Tuesday, May 12, 2009

Eating disorders and young children

Monday, I read this thoughtful story on how many of the "health" messages we are currently bombarding our children with are actually causing more problems than they are solving: http://junkfoodscience.blogspot.com/2009/05/innocence-lost-health-messages-are-not.html

It makes sense.  Children don't have the capacity for discernment that we do - if you say something is "bad if you eat too much" then in their mind it's just "bad."  I found it disturbing to think that the media's over-the-top treatment of "the obesity epidemic" is perhaps encouraging children to starve themselves.  Food as fear.  And yet, am I surprised?  I guess not.  Certainly, I know enough adults who have succumbed to the "good food bad food" characterization - smart, clever people, that, if they thought about it just a little bit, would say that was a silly thing to do.  I can't count how often I've done it myself - having a piece of chocolate even though it's "bad" for me and will "make" me fat.  Silliness, that we let ourselves be drawn into because it's easy.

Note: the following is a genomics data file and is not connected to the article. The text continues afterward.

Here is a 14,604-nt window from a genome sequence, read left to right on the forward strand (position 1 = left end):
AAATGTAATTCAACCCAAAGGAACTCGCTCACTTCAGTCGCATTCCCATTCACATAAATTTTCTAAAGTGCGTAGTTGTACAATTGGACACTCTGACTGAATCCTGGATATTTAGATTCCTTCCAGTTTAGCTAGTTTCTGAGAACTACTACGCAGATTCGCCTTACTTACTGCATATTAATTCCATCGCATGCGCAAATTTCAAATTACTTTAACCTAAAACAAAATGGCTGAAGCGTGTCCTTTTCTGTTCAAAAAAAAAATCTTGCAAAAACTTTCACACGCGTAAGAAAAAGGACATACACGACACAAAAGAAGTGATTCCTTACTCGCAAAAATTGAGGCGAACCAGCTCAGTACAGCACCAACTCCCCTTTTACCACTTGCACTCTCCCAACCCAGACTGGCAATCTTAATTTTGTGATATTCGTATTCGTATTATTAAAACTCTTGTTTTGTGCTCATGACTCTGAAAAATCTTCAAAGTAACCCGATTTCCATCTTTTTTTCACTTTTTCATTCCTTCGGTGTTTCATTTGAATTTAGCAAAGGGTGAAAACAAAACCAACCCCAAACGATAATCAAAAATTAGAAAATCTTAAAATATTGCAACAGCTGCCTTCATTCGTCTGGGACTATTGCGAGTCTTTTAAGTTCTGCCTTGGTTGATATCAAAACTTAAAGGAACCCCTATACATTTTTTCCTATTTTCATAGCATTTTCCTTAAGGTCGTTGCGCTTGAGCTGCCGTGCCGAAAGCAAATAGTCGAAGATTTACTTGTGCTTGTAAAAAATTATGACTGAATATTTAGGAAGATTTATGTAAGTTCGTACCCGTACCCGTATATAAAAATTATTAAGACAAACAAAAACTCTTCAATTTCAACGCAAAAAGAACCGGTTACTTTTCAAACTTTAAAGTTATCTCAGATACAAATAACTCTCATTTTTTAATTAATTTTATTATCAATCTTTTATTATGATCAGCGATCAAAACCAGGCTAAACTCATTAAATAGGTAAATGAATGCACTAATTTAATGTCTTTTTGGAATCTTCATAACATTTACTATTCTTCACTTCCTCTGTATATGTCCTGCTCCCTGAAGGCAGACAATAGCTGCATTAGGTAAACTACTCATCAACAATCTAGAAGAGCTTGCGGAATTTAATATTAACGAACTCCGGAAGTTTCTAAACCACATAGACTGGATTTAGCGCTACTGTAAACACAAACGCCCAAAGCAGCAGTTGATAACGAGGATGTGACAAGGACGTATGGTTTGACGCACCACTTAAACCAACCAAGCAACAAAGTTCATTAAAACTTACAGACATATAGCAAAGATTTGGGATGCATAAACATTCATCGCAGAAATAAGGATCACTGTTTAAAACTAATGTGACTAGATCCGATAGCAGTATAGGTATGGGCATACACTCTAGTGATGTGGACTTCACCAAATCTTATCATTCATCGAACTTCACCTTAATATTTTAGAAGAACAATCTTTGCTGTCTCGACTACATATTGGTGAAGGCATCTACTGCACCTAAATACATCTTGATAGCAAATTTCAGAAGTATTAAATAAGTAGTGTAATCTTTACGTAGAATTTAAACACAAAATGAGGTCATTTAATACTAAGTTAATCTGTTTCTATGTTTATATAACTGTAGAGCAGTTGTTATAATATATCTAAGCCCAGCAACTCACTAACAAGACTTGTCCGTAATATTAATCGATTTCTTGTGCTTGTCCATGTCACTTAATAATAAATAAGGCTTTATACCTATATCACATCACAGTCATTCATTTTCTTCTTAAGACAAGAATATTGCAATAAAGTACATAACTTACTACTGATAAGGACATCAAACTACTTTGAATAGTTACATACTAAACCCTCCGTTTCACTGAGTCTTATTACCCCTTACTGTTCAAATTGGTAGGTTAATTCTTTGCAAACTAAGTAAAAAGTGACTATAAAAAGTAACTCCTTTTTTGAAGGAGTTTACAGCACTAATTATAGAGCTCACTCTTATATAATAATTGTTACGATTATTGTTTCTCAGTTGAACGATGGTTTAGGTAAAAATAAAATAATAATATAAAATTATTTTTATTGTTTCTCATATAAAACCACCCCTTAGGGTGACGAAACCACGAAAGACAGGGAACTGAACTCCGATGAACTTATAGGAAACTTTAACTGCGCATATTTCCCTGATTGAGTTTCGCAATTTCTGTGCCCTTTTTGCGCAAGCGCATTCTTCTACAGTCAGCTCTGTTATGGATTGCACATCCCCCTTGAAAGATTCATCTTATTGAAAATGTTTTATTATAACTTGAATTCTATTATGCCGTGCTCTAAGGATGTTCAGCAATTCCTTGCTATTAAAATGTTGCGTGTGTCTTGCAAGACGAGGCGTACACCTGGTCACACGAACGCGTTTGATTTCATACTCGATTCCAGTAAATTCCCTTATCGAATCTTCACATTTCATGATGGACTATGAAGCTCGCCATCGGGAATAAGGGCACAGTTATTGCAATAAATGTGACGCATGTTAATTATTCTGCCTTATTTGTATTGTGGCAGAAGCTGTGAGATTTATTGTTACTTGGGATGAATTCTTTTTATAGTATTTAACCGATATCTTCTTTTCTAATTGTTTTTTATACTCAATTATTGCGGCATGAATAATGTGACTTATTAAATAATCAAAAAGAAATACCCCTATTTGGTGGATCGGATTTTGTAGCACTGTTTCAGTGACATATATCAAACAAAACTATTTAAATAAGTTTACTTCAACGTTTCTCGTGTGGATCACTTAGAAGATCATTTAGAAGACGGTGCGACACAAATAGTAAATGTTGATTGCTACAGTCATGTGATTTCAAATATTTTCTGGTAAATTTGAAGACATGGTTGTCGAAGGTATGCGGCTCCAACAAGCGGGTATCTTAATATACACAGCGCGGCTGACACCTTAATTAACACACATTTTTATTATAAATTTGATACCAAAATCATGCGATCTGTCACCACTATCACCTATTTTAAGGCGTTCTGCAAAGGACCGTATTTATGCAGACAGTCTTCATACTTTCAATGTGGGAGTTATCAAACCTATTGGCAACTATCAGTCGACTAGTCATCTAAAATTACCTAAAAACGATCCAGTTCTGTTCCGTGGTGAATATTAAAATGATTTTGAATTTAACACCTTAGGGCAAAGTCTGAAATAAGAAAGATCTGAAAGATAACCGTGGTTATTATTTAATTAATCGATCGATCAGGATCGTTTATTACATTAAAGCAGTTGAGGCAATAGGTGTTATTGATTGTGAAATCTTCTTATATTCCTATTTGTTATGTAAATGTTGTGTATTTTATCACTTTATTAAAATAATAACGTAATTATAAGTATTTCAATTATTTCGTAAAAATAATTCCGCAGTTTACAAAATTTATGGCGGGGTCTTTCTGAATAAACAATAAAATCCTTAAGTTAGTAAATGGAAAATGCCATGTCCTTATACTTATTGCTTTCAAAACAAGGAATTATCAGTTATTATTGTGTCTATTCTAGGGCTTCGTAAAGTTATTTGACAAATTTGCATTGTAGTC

So, now I wonder how John and I can make sure that JJ gets a much more emotionally healthy message about food, body image, etc.  Step one is obviously ensuring our own attitudes are well-balanced and sensible.  But after that, it will be teaching him how to examine information that he has been given and evaluate it for himself, to realize you can entertain an idea without accepting it, and to know that just because someone is louder/older/bigger than you, it doesn't mean they know what they're talking about.

Here's to critical thinking!

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